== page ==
I’ve been doing a lot of work in WordPress lately. I’ve always been a fan of the wildly popular, Open Source Content Management System (CMS) but I’ve always thought it was more appropriate for web logs (blogs) than company web sites. Of course, many companies use WordPress for their web sites, and there are even commercial offerings for business customers, so I know it’s common to find business uses for WordPress.
This summer I worked with some neighbors who were opening a boutique olive oil and balsamic vinegar store in South Charlotte called Olive This! (www.olivethis.com). As I consulted them about what they wanted to accomplish and their potential skill set, it was clear that WordPress was the way to go for them. I quickly setup a site, populated some menus and got them going. It wasn’t long before they took over the site and now it’s truly a thing of beauty. My only involvement going forward is to provide some occasional support when something weird happens or when they want to add something new to the site and don’t know how.
For many years I’ve had a personal, family web site (different from this, my technical blog site). I first set it up when I was learning Joomla and made a Joomla site for the home page. Over time, I picked up WordPress and added it as a sort of blog underneath the Joomla site. Of course, it didn’t take me long to figure out that what I’d done was pretty stupid, having two CMS running essentially the same site made no sense. Unfortunately, it wasn’t until years later (just about a week or so ago) that I decided to whack the Joomla site and move everything to the WordPress site. I did that and I’m really happy with the new site. It’s clean, simple and does exactly what I need it to do.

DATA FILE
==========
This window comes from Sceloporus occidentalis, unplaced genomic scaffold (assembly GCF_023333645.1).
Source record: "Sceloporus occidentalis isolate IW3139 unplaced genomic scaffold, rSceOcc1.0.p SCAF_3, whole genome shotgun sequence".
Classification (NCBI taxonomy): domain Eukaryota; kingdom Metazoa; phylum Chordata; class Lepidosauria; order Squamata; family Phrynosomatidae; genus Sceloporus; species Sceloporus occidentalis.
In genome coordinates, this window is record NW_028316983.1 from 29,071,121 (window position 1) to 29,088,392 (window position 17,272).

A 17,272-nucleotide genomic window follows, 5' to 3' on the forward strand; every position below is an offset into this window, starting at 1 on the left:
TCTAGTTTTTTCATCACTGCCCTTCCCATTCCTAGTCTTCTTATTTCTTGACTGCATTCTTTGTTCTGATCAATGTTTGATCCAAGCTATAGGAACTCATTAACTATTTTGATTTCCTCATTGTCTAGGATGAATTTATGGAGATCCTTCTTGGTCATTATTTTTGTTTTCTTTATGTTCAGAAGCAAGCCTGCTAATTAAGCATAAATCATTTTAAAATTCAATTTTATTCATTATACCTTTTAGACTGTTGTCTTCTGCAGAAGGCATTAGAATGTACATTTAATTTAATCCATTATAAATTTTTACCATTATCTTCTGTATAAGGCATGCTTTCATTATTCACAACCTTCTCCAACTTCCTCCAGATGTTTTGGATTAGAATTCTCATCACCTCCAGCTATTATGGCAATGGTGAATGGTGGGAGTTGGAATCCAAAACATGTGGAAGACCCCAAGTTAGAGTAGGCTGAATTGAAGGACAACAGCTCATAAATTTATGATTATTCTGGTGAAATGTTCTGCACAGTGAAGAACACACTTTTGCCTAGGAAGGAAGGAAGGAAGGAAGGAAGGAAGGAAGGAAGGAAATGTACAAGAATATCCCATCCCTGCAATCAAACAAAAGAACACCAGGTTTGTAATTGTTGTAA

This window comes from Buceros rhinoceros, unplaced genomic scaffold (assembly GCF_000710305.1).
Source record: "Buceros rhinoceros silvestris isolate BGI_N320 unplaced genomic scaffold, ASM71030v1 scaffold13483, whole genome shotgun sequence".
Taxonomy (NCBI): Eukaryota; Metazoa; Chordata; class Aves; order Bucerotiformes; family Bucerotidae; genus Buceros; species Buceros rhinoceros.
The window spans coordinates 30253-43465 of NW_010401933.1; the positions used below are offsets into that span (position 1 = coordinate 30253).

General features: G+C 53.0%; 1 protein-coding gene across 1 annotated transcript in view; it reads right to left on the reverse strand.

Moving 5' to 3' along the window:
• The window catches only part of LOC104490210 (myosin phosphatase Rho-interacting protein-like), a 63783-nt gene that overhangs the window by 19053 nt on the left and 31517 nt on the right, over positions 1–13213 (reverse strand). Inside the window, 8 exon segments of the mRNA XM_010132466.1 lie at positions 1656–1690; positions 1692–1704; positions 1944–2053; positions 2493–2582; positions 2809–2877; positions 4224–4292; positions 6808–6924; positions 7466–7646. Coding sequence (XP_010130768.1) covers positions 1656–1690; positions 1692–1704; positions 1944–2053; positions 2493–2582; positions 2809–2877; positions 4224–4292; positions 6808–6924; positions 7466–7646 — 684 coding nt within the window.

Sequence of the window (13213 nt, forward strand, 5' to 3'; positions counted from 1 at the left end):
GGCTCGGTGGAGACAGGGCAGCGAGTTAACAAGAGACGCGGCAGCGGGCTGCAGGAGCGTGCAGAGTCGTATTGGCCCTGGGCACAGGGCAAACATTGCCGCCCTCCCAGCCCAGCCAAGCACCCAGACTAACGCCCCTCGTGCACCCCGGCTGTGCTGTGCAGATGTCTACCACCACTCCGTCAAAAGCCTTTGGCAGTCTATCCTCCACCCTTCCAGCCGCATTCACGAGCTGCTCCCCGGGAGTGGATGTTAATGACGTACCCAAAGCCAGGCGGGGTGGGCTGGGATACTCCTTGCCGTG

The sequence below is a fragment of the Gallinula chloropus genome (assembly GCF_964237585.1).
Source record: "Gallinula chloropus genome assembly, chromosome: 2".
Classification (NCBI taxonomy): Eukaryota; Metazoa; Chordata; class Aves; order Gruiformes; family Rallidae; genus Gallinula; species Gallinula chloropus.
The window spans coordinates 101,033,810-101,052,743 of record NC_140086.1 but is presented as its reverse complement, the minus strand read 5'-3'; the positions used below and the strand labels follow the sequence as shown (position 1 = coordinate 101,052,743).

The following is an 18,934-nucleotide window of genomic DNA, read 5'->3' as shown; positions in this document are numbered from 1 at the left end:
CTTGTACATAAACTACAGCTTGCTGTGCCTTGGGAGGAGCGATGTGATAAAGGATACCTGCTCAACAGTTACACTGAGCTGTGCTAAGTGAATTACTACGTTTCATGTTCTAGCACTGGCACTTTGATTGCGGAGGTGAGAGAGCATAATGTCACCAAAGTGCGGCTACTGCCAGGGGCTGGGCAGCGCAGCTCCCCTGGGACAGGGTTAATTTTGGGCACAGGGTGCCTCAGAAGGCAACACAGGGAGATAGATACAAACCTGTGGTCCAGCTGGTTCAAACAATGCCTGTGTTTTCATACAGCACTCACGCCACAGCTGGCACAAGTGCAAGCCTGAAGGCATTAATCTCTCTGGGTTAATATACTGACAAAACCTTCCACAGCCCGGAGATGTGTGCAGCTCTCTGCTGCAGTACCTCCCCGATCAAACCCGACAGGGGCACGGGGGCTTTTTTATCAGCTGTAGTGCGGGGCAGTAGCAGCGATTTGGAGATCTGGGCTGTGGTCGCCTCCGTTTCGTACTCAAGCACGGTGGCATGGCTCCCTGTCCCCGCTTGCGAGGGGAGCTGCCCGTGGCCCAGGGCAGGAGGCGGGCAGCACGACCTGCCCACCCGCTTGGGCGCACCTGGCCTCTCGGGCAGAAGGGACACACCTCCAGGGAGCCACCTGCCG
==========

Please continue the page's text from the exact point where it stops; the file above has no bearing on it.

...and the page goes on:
For many years, since the late 1980’s actually, I’ve had this side company called McNelly SoftWorks www.mcnellysoftworks.com. Over the years, I’ve assigned all of my copyrights to the company and done any side work under the company’s name. Back in 2005, after I sold my shares in a Northeastern Ohio-based software and consulting firm, I ran McNelly SoftWorks as a full-time business and even created several commercial software products that are still available for sale today. About that time, I created a web site for the company using NetObjects Fusion – a web site generator that at the time was pretty interesting and cool (to me).
One of the long-term items on my to-do list though was to migrate the company’s static web site I created using NetObjects Fusion to something more dynamic. I originally thought I’d create it using Joomla (www.joomla.org) or perhaps Concrete5 (http://www.concrete5.org), but never got around to doing anything with it. Last week I finally got around to doing something with the site and I’m very happy with the results. The coolest thing, and the primary reason for this post, is that everything I did for the site was automatically mobile device friendly – simply because of the tools I selected to create the site.
Let me explain what I mean…
Figure 1 shows the new McNelly SoftWorks web site I launched this weekend. The site was created using WordPress and a very simple and clean template I found called Tiga (http://wordpress.org/extend/themes/tiga).